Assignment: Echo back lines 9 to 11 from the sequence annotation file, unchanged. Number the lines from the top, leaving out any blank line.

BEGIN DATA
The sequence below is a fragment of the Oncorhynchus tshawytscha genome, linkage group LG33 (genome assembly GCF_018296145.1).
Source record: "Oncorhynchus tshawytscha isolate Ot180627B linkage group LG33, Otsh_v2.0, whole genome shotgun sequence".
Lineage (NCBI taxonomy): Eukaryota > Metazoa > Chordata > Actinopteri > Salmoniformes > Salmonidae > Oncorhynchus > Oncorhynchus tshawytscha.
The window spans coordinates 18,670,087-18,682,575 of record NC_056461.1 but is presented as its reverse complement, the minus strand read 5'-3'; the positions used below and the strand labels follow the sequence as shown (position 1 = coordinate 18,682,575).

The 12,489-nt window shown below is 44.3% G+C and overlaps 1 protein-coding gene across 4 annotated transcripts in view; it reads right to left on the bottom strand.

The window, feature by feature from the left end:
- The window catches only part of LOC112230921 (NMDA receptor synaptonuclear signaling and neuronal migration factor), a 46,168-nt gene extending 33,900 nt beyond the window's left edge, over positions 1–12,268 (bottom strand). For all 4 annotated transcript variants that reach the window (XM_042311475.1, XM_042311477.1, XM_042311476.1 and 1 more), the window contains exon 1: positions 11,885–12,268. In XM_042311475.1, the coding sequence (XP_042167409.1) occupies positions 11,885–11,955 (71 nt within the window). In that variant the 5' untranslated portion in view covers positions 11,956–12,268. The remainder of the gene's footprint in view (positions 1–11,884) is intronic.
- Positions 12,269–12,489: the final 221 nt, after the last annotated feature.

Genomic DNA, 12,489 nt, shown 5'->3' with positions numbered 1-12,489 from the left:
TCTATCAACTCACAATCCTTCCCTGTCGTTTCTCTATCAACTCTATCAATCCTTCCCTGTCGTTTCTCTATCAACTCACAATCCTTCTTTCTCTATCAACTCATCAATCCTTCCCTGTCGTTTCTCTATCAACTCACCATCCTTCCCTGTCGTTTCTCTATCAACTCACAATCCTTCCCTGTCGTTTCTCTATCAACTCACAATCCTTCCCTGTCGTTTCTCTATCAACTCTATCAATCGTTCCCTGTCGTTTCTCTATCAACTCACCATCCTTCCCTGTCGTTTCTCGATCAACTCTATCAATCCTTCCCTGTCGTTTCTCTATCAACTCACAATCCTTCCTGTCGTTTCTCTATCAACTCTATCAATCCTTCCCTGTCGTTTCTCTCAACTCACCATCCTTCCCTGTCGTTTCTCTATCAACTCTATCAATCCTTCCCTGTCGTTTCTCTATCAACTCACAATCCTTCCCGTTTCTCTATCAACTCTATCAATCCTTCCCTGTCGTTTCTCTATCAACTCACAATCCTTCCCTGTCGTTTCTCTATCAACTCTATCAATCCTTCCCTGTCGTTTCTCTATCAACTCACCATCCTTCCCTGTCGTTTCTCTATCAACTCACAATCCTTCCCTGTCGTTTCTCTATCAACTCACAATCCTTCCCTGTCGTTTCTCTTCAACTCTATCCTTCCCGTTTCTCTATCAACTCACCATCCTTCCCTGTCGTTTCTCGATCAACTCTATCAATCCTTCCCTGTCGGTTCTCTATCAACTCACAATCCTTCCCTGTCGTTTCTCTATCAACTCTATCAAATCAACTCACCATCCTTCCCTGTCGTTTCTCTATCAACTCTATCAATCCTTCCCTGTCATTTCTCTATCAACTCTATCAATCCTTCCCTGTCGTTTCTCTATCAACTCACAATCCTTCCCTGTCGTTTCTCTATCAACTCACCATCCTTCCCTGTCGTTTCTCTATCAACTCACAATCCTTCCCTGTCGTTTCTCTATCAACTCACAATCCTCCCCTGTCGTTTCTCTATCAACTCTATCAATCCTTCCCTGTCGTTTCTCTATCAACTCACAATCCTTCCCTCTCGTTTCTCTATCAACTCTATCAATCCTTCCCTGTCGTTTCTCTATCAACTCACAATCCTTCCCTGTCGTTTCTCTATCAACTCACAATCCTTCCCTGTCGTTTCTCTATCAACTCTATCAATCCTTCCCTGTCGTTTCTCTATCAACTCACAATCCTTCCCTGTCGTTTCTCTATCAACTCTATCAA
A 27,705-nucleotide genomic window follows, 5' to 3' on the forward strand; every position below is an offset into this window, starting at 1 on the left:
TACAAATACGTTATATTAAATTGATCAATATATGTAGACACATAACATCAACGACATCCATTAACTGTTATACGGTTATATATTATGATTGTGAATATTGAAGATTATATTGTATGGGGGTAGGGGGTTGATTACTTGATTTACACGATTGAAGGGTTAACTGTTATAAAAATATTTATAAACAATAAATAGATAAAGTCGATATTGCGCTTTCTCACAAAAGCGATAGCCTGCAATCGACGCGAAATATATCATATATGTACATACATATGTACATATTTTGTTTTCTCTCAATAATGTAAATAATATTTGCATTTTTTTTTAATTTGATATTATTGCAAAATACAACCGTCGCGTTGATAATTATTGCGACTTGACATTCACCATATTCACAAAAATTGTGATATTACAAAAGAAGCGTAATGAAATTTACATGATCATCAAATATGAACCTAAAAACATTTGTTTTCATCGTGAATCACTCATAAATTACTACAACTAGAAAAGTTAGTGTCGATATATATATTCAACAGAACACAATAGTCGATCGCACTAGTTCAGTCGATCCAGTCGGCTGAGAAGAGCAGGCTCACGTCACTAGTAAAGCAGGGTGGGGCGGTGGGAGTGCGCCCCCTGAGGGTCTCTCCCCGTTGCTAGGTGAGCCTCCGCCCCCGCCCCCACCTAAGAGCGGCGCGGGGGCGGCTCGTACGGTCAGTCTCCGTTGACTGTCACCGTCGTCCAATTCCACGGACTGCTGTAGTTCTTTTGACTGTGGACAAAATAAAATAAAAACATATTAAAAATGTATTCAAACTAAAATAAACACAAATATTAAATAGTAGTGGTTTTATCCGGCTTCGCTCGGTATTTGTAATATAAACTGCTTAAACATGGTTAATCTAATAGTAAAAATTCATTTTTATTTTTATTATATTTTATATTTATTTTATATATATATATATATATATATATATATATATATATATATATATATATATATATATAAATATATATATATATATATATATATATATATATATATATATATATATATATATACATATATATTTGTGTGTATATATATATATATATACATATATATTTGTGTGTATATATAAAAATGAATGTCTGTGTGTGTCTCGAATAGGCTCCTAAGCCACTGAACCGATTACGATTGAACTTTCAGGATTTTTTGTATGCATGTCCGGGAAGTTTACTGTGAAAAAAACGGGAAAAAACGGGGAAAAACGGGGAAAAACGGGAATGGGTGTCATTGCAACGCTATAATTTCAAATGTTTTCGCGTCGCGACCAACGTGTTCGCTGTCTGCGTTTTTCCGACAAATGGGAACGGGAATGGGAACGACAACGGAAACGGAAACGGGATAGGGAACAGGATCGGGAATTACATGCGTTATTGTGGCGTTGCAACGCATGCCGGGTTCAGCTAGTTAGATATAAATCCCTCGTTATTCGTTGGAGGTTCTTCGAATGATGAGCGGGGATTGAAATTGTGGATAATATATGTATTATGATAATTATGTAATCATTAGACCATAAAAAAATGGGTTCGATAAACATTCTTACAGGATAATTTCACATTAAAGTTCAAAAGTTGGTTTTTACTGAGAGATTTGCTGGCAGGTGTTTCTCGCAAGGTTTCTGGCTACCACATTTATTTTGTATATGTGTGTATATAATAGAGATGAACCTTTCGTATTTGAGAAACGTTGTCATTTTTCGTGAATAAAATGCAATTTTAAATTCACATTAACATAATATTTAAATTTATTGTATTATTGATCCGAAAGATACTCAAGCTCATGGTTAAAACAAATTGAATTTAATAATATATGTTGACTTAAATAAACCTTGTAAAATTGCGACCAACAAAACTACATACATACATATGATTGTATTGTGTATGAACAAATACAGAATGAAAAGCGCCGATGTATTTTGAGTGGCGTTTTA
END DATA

Genomic DNA, 12,489 nt, shown 5'->3' with positions numbered 1-12,489 from the left:
TCTATCAACTCACAATCCTTCCCTGTCGTTTCTCTATCAACTCTATCAATCCTTCCCTGTCGTTTCTCTATCAACTCACAATCCTTCTTTCTCTATCAACTCATCAATCCTTCCCTGTCGTTTCTCTATCAACTCACCATCCTTCCCTGTCGTTTCTCTATCAACTCACAATCCTTCCCTGTCGTTTCTCTATCAACTCACAATCCTTCCCTGTCGTTTCTCTATCAACTCTATCAATCGTTCCCTGTCGTTTCTCTATCAACTCACCATCCTTCCCTGTCGTTTCTCGATCAACTCTATCAATCCTTCCCTGTCGTTTCTCTATCAACTCACAATCCTTCCTGTCGTTTCTCTATCAACTCTATCAATCCTTCCCTGTCGTTTCTCTCAACTCACCATCCTTCCCTGTCGTTTCTCTATCAACTCTATCAATCCTTCCCTGTCGTTTCTCTATCAACTCACAATCCTTCCCGTTTCTCTATCAACTCTATCAATCCTTCCCTGTCGTTTCTCTATCAACTCACAATCCTTCCCTGTCGTTTCTCTATCAACTCTATCAATCCTTCCCTGTCGTTTCTCTATCAACTCACCATCCTTCCCTGTCGTTTCTCTATCAACTCACAATCCTTCCCTGTCGTTTCTCTATCAACTCACAATCCTTCCCTGTCGTTTCTCTTCAACTCTATCCTTCCCGTTTCTCTATCAACTCACCATCCTTCCCTGTCGTTTCTCGATCAACTCTATCAATCCTTCCCTGTCGGTTCTCTATCAACTCACAATCCTTCCCTGTCGTTTCTCTATCAACTCTATCAAATCAACTCACCATCCTTCCCTGTCGTTTCTCTATCAACTCTATCAATCCTTCCCTGTCATTTCTCTATCAACTCTATCAATCCTTCCCTGTCGTTTCTCTATCAACTCACAATCCTTCCCTGTCGTTTCTCTATCAACTCACCATCCTTCCCTGTCGTTTCTCTATCAACTCACAATCCTTCCCTGTCGTTTCTCTATCAACTCACAATCCTCCCCTGTCGTTTCTCTATCAACTCTATCAATCCTTCCCTGTCGTTTCTCTATCAACTCACAATCCTTCCCTCTCGTTTCTCTATCAACTCTATCAATCCTTCCCTGTCGTTTCTCTATCAACTCACAATCCTTCCCTGTCGTTTCTCTATCAACTCACAATCCTTCCCTGTCGTTTCTCTATCAACTCTATCAATCCTTCCCTGTCGTTTCTCTATCAACTCACAATCCTTCCCTGTCGTTTCTCTATCAACTCTATCAA
A 27,705-nucleotide genomic window follows, 5' to 3' on the forward strand; every position below is an offset into this window, starting at 1 on the left: